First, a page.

The Program provides benefits to Canadian producers by making minor use pesticide products more readily available, as well as improving Canadian producers' competitiveness domestically and internationally.

PMRA reviews pre-submission requests from AAFC and the provinces to ensure applications meet the necessary data requirements. With support from manufacturers, AAFC and provinces develop application packages containing any required data for submission to PMRA. PMRA conducts scientific regulatory reviews and delivers a proposed regulatory decision. If the use has acceptable risk and value, the registrant can make an application to add the minor use(s) to the pesticide product label.Footnote 2

What we found

Overall, the evaluation found that PMRA has successfully met its MOU objectives and has exceeded performance targets, contributing to an increase in the availability of minor use pesticides to growers. However, the number of submissions received per year far exceeds the performance target, creating an increasing number of applications in queue to be completed.  Considering that funding has been static for the past 17 years, any increase in program activities may have implications for program resources.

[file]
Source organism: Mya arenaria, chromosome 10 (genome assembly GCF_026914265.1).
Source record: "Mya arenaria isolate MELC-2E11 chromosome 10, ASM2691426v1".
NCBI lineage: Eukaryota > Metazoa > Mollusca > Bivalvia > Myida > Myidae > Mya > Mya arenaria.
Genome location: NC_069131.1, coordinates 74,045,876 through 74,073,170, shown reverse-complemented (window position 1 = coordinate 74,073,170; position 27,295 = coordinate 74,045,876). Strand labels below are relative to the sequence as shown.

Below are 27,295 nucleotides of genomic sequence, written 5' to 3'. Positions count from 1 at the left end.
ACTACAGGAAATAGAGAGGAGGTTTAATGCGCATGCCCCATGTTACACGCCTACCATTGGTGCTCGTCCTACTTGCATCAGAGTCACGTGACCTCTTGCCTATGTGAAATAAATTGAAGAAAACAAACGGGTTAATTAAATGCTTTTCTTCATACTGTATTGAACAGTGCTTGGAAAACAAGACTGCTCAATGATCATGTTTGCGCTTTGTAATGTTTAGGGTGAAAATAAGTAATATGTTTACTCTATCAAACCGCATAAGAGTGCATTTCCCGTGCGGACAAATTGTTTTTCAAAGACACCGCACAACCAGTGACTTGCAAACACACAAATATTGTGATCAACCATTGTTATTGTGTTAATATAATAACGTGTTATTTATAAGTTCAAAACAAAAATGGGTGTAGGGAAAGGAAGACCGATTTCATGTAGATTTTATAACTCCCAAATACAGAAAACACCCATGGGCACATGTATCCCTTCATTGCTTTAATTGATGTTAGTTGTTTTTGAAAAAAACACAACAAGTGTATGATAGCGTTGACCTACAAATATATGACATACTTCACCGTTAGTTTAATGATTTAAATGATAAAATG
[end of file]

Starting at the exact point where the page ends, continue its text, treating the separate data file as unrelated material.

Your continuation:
As a whole, stakeholders perceived the MUPP to be of great value, with a good reputation as a world leader in the minor use pesticides field. PMRA's submission reviews and regulatory decisions on approving minor uses of pesticides are considered to be evidence-based and a credible source of scientific expertise and knowledge.

While the findings showed that PMRA is meeting its MOU commitments, some challenges were identified:

The evaluation findings discussed in this report led to the following recommendations:

Recommendation 1: To facilitate decision making as the level of complexity increases due to new technologies, new crops, multiple submissions, as well as joint reviews, PMRA should determine the length of time and level of effort required to complete and process submissions received.